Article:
[OPE-L:4740] Re: RE: Re: Re: Re: SV and the F of D

From: John Ernst (ernst@pipeline.com)
Date: Mon Jan 08 2001 - 15:54:54 EST

Gil writes:

D) As noted before, the key systemic basis for surplus value is capital 
scarcity. **Marx puts this point even more strongly in Ch. 33 of Volume I: 
if workers own their own means of production, then the capitalist mode of 
production is impossible (see pages 933 and 940).** This has a number of 
powerful implications, but note just one: the contrapositive of Marx's 
claim is that capitalist exploitation can be eliminated simply through 
sufficient wealth redistribution. [Emphasis added]

My comment:   Wait a sec.   Isn't Marx speaking of the ability of 
capitalism to take root?  I think so.  Hence,  I'm unwilling to quickly
accept those "powerful implications" concerning the  elimination of
capitalist exploitation.  That is,  it's unclear to me that *merely*
redistributing the wealth of a developed capitalist society puts an
end to capitalist exploitation.   As long as the drive to accumulate
for the sake of survival exists, there's seemingly nothing to prevent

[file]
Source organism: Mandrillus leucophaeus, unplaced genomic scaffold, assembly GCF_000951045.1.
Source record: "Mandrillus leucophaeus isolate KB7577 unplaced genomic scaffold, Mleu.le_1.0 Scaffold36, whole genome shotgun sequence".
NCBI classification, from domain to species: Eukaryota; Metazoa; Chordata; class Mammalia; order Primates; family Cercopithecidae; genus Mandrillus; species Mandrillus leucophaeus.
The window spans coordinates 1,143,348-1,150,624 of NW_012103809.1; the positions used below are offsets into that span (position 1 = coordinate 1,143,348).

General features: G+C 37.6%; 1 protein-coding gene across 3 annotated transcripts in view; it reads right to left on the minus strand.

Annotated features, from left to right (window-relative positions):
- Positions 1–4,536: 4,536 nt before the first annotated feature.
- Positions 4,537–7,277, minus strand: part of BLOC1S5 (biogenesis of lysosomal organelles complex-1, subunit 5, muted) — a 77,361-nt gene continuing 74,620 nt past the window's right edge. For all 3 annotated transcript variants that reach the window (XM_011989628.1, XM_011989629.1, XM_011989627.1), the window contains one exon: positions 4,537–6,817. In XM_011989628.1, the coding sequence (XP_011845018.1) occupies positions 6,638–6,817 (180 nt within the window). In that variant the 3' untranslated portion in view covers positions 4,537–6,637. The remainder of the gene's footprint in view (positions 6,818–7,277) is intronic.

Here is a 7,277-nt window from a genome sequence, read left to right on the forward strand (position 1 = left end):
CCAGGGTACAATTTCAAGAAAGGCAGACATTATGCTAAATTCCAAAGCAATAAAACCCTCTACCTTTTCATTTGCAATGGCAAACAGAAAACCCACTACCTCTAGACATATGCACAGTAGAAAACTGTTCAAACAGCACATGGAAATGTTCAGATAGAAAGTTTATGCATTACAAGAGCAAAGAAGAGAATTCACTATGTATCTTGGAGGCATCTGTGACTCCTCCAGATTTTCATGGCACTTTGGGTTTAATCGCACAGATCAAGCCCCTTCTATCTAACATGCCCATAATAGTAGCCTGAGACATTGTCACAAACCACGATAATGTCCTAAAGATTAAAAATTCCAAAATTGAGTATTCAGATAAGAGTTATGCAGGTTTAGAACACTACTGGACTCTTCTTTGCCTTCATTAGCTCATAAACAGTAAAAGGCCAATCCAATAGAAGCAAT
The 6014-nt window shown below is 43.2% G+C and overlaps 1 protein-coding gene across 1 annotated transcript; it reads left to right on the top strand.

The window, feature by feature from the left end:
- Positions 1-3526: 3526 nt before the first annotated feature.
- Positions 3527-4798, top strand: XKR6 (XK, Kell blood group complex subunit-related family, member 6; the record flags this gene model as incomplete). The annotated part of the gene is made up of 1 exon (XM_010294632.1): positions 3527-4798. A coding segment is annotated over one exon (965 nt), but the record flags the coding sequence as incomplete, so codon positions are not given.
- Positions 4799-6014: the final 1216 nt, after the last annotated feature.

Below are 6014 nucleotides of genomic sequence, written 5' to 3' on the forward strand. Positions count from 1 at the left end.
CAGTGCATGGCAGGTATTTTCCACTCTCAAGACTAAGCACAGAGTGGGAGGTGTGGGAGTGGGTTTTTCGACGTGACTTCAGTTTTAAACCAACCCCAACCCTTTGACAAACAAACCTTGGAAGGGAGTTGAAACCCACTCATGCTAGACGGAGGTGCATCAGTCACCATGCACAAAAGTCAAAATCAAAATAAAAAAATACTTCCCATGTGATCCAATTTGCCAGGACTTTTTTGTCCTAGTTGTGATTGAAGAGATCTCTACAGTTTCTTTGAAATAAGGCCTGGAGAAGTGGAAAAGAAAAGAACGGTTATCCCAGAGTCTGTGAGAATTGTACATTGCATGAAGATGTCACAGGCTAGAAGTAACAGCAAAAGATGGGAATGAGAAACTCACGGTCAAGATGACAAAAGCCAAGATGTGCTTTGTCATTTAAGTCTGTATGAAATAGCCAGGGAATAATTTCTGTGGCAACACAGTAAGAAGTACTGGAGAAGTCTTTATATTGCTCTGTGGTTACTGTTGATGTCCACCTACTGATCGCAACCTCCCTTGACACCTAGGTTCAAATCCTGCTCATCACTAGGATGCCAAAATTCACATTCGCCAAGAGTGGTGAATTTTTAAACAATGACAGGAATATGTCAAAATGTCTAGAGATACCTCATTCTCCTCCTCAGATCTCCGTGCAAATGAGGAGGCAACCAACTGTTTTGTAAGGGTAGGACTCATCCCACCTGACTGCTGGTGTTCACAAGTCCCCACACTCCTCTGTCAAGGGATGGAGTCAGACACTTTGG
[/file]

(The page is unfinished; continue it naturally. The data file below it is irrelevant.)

workers from hiring other workers with their redistributed wealth.   

Gil continues:

That is, it's *Marx* who has insisted that this stronger version of capital
scarcity is required for the existence of  
capitalist exploitation.  So let Marx answer your question, again from Ch.
33 of Volume I:

"It is the great merit of E.G. Wakefield to have discovered, not something
new *about* the colonies, but, *in* the colonies, the true about capitalist
relations in the mother country....'If,' says Wakefield, 'all the members
of the society are supposed to possess equal portions of capital...no man
would have a motive for accumulating more capital than he could use with
his own hands.  This is to some extent the case in new American
settlements, where a passion for owning land prevents the existence of a
class of labourers for hire.'   So long, therefore, as the worker can
accumulate for himself--and this he can do so long as he remains in
possession of his means of production--capitalist accumulation and the
capitalist mode of production are impossible." [pp 932-33].

My comment:  Marx's statement makes my case again.   He's talking about
getting capitalism started and not giving us clues about how the end it.


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